Those of us who have had some experience of theological education in a sense live out of that experience for the rest of our lives. Each experience is unique, of course. I showed up at the University of Chicago Divinity School and Chicago Theological Seminary at a time when those two schools, along with two others, constituted the Federated Theological Faculty.
No one knows more clearly or more uncomfortably the tensions of life lived between the gospel and economic necessity than a parish clergyperson whose text for the day is “do not worry about your life, what you will eat or what you will drink . . . look at the birds of the air . . .
I began my ministry as a “new church development” pastor in a small town in northwest Indiana. The new congregation grew out of an older nondenominational church. When the time came to claim a name for our new adventure, we put together, in fine Presbyterian style, a small committee to study the matter and bring recommendations to the congregation.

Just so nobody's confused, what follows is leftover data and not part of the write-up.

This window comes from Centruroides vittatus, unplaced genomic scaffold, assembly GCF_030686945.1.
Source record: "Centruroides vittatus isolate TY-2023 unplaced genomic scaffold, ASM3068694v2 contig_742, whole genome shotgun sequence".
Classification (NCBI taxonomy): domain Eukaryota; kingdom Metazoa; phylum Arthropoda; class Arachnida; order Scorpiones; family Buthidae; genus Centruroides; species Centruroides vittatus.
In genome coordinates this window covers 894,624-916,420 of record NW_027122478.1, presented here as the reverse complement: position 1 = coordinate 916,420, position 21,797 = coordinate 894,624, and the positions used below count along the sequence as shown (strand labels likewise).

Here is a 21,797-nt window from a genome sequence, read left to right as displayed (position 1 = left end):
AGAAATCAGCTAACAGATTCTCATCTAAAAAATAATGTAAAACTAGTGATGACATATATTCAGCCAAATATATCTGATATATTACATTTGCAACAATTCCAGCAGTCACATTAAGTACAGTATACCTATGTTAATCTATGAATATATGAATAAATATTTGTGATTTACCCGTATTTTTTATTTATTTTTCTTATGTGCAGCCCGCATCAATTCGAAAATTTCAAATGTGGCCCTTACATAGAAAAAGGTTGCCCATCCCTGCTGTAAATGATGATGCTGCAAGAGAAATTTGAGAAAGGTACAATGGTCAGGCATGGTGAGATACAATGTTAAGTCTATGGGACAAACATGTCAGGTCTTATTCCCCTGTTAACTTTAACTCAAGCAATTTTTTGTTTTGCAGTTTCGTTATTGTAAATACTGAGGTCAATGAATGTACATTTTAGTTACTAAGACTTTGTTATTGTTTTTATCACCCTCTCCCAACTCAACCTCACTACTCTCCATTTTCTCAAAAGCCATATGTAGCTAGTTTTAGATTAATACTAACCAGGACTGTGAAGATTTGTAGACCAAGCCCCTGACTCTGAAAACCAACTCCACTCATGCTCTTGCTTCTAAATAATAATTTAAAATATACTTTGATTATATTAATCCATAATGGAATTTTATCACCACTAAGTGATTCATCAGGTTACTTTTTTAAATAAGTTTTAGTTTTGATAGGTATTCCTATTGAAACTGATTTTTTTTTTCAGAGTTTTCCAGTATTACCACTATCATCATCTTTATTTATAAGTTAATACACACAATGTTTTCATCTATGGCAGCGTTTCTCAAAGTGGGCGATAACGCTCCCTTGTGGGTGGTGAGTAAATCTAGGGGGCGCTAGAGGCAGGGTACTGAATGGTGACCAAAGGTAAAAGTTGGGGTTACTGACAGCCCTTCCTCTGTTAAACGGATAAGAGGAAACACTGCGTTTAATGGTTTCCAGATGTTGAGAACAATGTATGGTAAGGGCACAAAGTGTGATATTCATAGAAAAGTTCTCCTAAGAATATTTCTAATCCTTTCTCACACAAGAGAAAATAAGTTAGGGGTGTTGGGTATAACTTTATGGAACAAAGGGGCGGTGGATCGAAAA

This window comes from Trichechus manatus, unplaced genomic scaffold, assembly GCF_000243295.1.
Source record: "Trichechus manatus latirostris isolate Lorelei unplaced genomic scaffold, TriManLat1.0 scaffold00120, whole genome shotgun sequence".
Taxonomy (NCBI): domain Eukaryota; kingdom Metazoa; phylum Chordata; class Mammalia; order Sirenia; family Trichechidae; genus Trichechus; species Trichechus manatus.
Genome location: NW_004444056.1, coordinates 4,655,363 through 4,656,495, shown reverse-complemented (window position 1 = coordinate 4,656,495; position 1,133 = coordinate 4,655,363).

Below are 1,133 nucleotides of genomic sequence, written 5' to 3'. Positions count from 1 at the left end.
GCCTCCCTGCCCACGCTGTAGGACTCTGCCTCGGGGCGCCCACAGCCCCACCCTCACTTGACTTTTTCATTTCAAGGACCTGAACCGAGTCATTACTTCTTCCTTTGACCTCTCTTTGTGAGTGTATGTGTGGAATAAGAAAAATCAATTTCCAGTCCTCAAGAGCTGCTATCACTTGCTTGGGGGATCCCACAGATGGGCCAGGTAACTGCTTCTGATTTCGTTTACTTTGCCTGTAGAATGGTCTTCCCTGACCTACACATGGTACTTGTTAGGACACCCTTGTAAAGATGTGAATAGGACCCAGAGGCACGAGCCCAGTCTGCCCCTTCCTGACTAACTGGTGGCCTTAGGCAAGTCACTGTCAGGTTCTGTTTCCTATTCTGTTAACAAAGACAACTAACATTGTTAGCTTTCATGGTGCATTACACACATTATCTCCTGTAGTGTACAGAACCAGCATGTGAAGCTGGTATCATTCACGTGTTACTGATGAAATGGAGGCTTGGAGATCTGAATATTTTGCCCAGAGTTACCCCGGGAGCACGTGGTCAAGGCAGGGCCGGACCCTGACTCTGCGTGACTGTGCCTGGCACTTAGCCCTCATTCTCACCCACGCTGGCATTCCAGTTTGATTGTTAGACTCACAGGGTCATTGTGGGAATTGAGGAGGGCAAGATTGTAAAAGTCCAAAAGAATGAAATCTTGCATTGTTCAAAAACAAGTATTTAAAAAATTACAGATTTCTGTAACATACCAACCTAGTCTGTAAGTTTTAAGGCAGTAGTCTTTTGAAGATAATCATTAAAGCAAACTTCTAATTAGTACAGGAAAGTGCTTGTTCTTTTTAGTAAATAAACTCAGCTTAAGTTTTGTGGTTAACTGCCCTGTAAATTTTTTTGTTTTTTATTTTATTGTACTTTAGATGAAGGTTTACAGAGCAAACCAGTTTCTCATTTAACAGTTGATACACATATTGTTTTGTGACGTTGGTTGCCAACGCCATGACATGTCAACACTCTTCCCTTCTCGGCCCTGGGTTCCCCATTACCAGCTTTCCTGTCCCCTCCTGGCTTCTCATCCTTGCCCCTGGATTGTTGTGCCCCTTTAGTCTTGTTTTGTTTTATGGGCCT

At the Christian Century lecture in September, about 200 people gathered for a festive evening to meet author Kathleen Norris. Her topic that evening was not exactly festive, however. She spoke personally, thoughtfully and deliberately about sloth and its spiritual expression, acedia (see her article in this issue).
The church I serve is located in the midst of one of the busiest retail merchandizing areas in the country. Our closest neighbors are Bloomingdale’s, Marshall Field and Lord & Taylor. So I have the opportunity to observe firsthand how the stores and the city prepare for Christmas.